By Aaron Rourke (Melbourne, Australia)
A warning to anyone who is contemplating seeing Destruction Babies. Make sure you know what you’re getting into before witnessing what is unquestionably one of the most confronting films released in recent years.
The punishing story is first introduced to us from a distance, as Kazuo Kondo (DenDen), the owner of a boat repair business, sees one of his employees being set upon by a gang on the other side of the small seaside port they work at. By the time Kondo reaches Taira, the assault is almost over, but instead of thanking his boss, the battered youth immediately leaves the scene.
It isn’t long before we see the state of mind Taira is in, as he savagely ambushes anyone who crosses his path, enthusiastically wanting to fight whoever reacts to his severe provocations. This path of violent encounters leads Taira into the city area, where he meets Yuya (Masaki Suda), a high school student whose friends Taira attacks. Deciding to accompany this increasingly bloodied loose cannon, Yuya turns from bemused observer to excited participant, with modern technology at his fingertips to gleefully record and upload every sickening event.
While all this mayhem is occurring, Taira’s younger brother Shota (Nijiro Murakami) is making his way into the city to search for his absent sibling, accompanied by his skateboarding friends, including the extroverted Kenji (Takumi Kitamura). Added to the mix is night club worker Nana (Nana Komatsu), whose presence will play a major part in how all this snowballing chaos, will end.
During its early stages, some audiences may misunderstand the path Destruction Babies is taking. The continual stream of graphic fist fights might draw comparisons to David Fincher’s 1999 classic Fight Club, but as events unfold, its grim agenda comes into focus. Taira’s acts of violence, no matter how random they appear to be, are inflicted upon other males, and it is unsettling how watching men resorting to mindless fisticuffs is depicted as the norm. Boys will be boys, as the saying goes.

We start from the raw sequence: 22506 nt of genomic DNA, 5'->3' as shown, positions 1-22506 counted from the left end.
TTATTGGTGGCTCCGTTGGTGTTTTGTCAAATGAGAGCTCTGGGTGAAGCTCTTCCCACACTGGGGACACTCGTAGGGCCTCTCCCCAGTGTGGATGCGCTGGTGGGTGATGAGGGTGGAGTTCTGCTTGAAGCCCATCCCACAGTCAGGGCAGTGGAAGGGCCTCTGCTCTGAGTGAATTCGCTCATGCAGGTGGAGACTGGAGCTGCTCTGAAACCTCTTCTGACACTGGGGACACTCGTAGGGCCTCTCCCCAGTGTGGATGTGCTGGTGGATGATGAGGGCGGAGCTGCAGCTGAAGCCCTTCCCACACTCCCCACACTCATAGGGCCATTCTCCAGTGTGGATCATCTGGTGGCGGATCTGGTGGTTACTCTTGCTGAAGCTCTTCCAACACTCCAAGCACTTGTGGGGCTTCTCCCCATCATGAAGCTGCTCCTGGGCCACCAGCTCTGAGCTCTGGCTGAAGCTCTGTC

However, once Taira teams up with student Yuya, whose still-evolving view of the world is clearly influenced by the violence occurring around him, a disturbing change takes place, and leads to what is easily the film’s most horrific sequence. Showing the truly corruptive, non-discriminatory nature of violence, this is when the film-maker’s message is made crystal clear.
Writer/director Tetsuya Mariko (who helmed the similarly angry Yellow Kid), expresses genuine worry about numerous aspects of contemporary society, how particular archaic beliefs are leading civilisation to oblivion, and the way in which these attitudes are being passed from one generation to the next. Mariko’s viewpoint is deliberately dark and troublesome, portraying mankind’s continual attraction to violent resolution as a vicious cycle, like an insatiable beast that grows stronger with each brutal assault.
Performances are absolutely extraordinary, adding immeasurably to the thought-provoking horrors we are witnessing on screen. Yagira, who became the youngest person ever to win Best Actor at the Cannes Film Festival, for his heartbreaking turn in Hirokazu Kore’eda’s brilliant Nobody Knows (2004), is almost unrecognisable in what is literally a bruising role. Taira is a seething mass of uninhibited, self-destructive anger, and Yagira fills him with a blind, anonymous hatred that is completely terrifying. But as the pieces are put in place, one can see why Taira embraces such abhorrent behaviour.
Suda is equally convincing as Yuya. This talented performer garnered critical acclaim and audience attention after his divergent work in Daily Lives of High School Boys and The Light Shines Only There in 2013 and 2014 respectively, and has quickly become one of the most sought-after young actors in Japan. In 2016 alone, Suda has delivered standout performances in the delightful comedy Seto And Utsumi, the fascinating drama Pink And Gray, the colourful Assassination Classroom: The Graduation, and the big budget fantasy thriller Death Note: Light Up The New World. Here he is unpredictable, frightening, and chillingly believable.
Komatsu makes the most of a part that is far from secondary, and allows her to powerfully display some of the same trademarks she demonstrated in the equally nihilistic The World of Kanako. It is a difficult role, but she pulls it off with conviction. The rest of the cast, including Murakami, Kitamura, and DenDen, are all exemplary.
Those merely wanting exploitative action and thrills will find Destruction Babies repetitive and dull. The ending will also be perceived as both muted and anti-climactic. However, for moviegoers who do see what Mariko’s provocative material is saying, they will be rewarded with a ferociously challenging experience, one that will stay with you long after the end credits have finished.